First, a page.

This week's top three: Another new player to enter London's ride hailing market; Brussels municipality urges regional government to act on e-scooter parking; and Russia introduces new regulations for carpooling.
Inline’s Data Policy Tracker covers the key political and regulatory changes, trends and developments impacting the data sector. We look at the latest interventions from regulators, policymakers and politicians within the context of this evolving data policy landscape.
As Finland assumed the six-month rotating Presidency of the Council of the European Union on 1 July 2019, the high-level work programme [PDF download] published last week outlines its approach to a wide range of key issues including economic, social and environmental sustainability, the digital economy and digital taxation, and the Single Market.
Inline Policy was launched five years ago as the vision of our Founder, Shomik Panda. In this blog, Shomik reflects on the challenges of starting a business from scratch and some of the highlights of the past five years.
This week's top three: Paris crackdown on e-scooters continues; moves to legalise ride hailing and e-scooters in Romania; and Uber launches a petition to reverse new rules in Austria.
This week's top three: German police refusing to enforce e-scooter law, Uber threatens to pull out of Austria in ride hailing regulation row, wide-ranging mobility law passed by French National Assembly.
This week's top three: European safety body calls for e-scooter regulations; Paris Mayor's new measures against e-scooters; latest government stats on UK attitudes to transport tech.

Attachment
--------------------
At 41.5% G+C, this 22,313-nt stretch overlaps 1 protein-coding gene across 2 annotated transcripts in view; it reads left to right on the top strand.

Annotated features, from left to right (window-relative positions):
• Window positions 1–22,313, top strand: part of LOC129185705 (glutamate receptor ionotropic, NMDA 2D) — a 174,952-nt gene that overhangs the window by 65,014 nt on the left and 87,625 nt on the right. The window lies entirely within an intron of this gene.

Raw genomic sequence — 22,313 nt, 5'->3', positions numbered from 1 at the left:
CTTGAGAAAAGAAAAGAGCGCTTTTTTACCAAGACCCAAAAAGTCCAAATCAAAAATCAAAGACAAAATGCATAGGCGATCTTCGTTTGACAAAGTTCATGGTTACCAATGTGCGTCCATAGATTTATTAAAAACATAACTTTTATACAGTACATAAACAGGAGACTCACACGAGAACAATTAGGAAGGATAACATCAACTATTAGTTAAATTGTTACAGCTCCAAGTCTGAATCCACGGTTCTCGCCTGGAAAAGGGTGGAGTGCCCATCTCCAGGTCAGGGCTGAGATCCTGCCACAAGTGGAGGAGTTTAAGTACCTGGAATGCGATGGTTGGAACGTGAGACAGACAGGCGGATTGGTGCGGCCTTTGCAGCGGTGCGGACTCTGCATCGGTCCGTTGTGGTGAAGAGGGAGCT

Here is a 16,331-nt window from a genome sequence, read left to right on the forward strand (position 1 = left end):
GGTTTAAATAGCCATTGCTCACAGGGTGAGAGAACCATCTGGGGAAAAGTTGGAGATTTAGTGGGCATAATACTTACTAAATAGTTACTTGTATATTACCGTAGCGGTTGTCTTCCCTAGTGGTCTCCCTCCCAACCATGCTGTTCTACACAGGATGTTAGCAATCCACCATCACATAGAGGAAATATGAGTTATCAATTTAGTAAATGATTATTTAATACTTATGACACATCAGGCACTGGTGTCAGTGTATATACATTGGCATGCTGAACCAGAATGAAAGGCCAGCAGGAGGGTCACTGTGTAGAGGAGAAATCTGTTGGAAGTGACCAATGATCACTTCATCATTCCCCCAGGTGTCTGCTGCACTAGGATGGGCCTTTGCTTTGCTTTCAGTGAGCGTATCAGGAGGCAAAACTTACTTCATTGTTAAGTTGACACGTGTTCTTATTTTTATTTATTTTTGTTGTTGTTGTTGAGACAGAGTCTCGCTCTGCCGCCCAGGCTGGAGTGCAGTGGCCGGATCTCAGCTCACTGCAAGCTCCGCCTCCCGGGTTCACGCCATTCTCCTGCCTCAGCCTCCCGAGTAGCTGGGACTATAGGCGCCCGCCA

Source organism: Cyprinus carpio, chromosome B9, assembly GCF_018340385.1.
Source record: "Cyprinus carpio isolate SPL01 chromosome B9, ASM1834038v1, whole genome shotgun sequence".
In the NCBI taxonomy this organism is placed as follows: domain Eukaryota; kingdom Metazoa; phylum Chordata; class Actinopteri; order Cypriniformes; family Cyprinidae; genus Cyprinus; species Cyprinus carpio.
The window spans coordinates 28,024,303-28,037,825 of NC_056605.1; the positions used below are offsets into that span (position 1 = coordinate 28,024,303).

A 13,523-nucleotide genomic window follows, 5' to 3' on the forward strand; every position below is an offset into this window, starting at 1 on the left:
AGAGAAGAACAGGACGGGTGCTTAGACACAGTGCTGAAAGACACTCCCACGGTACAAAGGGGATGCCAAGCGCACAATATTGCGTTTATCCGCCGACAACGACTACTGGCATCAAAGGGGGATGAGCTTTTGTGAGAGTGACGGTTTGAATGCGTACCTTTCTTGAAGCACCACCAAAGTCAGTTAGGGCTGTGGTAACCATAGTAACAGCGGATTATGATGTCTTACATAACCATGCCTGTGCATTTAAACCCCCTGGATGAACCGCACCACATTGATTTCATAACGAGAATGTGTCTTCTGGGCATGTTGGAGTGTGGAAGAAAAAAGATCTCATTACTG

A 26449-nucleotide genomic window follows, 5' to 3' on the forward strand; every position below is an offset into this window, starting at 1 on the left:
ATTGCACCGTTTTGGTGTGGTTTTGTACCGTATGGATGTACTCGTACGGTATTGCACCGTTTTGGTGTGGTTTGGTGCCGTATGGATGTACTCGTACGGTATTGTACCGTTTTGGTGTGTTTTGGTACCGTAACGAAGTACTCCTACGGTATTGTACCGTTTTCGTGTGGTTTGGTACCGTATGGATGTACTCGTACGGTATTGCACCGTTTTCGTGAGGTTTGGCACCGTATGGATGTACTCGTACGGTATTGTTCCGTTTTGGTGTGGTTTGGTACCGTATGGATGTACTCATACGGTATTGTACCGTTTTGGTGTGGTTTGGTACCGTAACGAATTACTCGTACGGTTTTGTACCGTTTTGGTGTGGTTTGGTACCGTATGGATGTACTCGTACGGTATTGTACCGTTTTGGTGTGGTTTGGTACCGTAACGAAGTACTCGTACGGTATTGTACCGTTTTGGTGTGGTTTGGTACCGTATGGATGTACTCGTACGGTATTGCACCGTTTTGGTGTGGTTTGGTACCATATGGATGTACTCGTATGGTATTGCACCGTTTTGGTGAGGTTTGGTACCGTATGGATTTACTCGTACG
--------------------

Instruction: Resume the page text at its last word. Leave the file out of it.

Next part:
Finland’s Presidency of the Council of the EU begins on 1 July and presents opportunities for the tech sector to engage with policymakers in a broadly pro-technology Member State who will be in a leadership role over the six-month presidency.
This week's top three: New e-scooters regulations in Austria, there are now more EV charging points than petrol stations in the UK, political pressure builds in Ireland for legalisation of e-scooters.
Data portability rules in GDPR do very little to alter the balance of power in the digital economy. Could a shift to an economy based on data mobility give individuals true control over their personal data, tackle antitrust concerns around big tech, and strengthen workers in the gig economy?
The 2019 European elections mark a pivotal movement for the European Union and the tech sector. Download Inline's free guide to the election results and the implications for the tech sector.
This week's top three: E-scooters get the green light in Germany, ride hailing companies in Romania ask to be regulated, Barcelona imposes a one hour wait time on ride hailing.
The European Parliamentary elections taking place on 23-26 May 2019 will be the most significant yet for the tech sector. Ahead of the poll, we have produced a short guide to the key MEP candidates to watch when it comes to the big issues for the tech sector and the broader digital economy.
This week's top three: Ola agreement with Brighton & Hove opens new front in battle of the apps, Paris scooter companies sign Code of Conduct, and law suit against Madrid's new taxi laws.
In the second of our regular Data Policy Tracker we cover the key political and regulatory changes, trends and developments impacting the data sector.
This week's Top 3: German Government u-turns on e-scooter rules, new French rules for micro-mobility finalised, and Uber faces strikes shortly before IPO.
While there has been no shortage of political attention paid to the development of 5G mobile networks, a significant proportion of the UK public remain unconvinced of the benefits. Could Augmented Reality (AR) be the 'killer app' to drive 5G adoption?
This week's Top 3: Uber makes a MaaS in London, Lime calls for respect in Brussels, and the debate continues over e-scooters in Germany.
The European Commission's external expert report on “Competition policy for the digital era” is part of the developing debate on how EU competition policy should be reformed which is now moving beyond economic theory to become increasingly political.